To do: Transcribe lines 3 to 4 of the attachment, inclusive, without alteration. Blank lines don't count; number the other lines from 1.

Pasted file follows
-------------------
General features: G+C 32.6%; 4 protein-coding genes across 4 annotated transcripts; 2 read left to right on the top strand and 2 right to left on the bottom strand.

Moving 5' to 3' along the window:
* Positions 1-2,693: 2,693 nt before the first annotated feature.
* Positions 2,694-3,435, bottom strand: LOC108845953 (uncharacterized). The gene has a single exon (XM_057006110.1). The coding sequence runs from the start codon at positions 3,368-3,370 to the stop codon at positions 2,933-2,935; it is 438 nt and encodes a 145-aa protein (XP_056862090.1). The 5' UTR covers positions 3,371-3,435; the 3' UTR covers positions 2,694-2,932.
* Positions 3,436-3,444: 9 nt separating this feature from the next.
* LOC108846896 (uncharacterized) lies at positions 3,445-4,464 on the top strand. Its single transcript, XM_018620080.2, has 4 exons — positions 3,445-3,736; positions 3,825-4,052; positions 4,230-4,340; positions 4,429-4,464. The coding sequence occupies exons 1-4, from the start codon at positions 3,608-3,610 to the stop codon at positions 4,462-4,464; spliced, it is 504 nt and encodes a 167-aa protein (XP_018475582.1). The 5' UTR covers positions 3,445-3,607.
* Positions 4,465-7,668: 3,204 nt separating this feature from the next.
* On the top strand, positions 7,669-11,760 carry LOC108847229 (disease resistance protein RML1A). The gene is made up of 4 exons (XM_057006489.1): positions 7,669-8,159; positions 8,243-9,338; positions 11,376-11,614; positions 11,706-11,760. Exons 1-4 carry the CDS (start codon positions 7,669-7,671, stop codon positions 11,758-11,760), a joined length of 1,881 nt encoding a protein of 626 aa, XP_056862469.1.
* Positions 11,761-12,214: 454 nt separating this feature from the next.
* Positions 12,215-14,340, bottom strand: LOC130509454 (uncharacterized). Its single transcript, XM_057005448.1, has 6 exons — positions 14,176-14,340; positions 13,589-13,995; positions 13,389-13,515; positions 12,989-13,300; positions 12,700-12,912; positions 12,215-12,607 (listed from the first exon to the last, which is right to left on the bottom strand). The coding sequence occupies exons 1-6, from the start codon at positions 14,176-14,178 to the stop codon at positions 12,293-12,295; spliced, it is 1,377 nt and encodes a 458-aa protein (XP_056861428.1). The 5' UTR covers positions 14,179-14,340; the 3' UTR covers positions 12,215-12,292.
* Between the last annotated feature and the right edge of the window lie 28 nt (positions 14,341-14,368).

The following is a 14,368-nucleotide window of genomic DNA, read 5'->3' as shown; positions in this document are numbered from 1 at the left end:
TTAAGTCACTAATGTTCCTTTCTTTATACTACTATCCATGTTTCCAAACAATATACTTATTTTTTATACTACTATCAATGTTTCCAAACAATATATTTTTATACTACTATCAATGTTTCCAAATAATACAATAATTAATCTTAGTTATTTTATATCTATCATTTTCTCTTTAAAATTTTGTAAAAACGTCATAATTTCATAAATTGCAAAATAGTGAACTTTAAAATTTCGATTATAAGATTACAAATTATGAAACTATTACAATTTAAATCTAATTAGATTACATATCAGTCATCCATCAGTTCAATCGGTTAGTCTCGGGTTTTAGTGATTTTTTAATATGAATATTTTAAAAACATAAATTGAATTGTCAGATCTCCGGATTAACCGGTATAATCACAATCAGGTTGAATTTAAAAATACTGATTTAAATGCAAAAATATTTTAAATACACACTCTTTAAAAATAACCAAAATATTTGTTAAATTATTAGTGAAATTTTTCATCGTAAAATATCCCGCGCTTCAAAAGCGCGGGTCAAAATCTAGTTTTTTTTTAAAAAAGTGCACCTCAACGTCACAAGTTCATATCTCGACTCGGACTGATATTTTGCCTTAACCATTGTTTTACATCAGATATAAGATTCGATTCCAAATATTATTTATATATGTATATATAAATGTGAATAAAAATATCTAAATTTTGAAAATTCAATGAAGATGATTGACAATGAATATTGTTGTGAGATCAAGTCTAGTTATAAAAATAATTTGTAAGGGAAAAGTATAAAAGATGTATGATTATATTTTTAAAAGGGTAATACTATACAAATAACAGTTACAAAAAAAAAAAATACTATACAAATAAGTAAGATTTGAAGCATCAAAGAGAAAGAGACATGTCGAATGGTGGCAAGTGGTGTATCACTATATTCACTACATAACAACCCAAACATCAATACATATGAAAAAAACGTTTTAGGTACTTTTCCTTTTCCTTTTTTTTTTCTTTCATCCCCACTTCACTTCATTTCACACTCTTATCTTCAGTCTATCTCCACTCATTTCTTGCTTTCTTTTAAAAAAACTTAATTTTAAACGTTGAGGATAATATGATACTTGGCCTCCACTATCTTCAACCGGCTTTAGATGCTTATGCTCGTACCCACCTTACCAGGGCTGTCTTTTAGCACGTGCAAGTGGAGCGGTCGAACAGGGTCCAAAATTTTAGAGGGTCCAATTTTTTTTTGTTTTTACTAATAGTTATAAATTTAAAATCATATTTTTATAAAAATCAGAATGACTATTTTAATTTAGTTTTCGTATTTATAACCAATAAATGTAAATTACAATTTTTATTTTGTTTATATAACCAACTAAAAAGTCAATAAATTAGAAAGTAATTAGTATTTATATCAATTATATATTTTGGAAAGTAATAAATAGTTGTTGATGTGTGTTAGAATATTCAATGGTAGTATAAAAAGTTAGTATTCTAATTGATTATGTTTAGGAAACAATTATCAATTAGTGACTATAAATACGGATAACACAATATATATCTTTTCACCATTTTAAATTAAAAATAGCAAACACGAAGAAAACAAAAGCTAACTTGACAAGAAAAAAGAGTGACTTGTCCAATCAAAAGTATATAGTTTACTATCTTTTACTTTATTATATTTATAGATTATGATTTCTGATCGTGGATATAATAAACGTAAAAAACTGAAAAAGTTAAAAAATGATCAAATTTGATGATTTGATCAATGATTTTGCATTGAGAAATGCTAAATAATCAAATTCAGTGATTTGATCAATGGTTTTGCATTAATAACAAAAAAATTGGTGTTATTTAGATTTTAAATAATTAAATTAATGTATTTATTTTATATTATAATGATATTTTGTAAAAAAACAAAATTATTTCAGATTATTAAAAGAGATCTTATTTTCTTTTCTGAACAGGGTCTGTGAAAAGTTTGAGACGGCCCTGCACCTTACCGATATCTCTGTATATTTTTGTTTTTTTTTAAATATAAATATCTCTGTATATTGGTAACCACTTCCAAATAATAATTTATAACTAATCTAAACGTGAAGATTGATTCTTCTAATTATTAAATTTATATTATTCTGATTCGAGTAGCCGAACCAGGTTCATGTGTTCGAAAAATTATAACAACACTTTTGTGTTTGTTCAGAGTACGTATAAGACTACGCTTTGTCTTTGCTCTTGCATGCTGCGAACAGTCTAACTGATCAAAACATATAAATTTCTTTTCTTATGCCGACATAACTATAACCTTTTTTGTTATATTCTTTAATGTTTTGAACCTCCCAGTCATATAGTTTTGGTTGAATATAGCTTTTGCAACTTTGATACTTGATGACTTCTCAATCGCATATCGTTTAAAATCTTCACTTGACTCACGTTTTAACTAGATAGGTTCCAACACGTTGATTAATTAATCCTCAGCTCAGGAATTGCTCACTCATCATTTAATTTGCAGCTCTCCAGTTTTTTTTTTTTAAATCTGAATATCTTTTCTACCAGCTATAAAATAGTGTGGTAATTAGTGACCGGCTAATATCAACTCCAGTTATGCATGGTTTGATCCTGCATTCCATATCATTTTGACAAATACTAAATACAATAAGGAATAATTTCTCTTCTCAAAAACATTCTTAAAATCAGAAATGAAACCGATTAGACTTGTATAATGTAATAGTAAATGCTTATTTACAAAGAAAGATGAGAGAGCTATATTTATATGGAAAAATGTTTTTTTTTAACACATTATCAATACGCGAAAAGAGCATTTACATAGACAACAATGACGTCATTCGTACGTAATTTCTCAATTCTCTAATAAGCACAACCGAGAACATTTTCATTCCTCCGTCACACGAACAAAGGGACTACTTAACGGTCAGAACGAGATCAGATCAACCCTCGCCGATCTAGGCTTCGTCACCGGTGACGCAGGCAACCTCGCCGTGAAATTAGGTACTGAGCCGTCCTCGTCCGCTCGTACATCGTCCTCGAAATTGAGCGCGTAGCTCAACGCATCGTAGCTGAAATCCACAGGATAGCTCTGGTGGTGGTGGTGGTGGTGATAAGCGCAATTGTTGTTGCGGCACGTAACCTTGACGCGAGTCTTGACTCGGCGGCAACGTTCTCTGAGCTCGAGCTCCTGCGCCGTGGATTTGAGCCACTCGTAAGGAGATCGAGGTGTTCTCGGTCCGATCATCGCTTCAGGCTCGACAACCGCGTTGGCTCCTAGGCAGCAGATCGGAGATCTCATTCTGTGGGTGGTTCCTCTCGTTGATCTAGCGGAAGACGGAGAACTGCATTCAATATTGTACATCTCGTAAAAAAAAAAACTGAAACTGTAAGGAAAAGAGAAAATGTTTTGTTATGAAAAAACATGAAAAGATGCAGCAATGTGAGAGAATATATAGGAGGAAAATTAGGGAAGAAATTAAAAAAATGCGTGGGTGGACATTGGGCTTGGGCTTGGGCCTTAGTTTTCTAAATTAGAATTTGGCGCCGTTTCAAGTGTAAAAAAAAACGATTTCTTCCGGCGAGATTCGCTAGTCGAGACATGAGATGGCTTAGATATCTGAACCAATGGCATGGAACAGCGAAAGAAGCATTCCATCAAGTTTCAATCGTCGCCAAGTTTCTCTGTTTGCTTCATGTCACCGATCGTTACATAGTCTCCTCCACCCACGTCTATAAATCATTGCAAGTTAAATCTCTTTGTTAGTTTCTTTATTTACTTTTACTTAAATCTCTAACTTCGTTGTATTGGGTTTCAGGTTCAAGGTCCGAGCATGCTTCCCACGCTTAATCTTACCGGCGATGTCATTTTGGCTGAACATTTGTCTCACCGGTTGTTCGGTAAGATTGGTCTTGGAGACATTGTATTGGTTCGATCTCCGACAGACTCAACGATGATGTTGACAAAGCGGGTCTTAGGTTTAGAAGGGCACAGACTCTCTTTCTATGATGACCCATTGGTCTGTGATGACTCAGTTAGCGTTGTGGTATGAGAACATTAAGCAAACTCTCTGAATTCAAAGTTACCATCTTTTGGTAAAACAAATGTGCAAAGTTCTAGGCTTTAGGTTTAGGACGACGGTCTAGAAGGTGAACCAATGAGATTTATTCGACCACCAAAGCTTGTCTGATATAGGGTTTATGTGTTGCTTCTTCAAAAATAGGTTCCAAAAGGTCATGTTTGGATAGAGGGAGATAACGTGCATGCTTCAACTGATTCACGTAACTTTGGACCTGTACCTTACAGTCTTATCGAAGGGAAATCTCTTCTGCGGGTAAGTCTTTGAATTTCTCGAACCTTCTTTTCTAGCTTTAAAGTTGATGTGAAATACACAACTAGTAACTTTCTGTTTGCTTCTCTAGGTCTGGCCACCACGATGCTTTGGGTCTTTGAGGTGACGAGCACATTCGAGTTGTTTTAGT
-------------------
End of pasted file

* Positions 1-2,693: 2,693 nt before the first annotated feature.
* Positions 2,694-3,435, bottom strand: LOC108845953 (uncharacterized). The gene has a single exon (XM_057006110.1). The coding sequence runs from the start codon at positions 3,368-3,370 to the stop codon at positions 2,933-2,935; it is 438 nt and encodes a 145-aa protein (XP_056862090.1). The 5' UTR covers positions 3,371-3,435; the 3' UTR covers positions 2,694-2,932.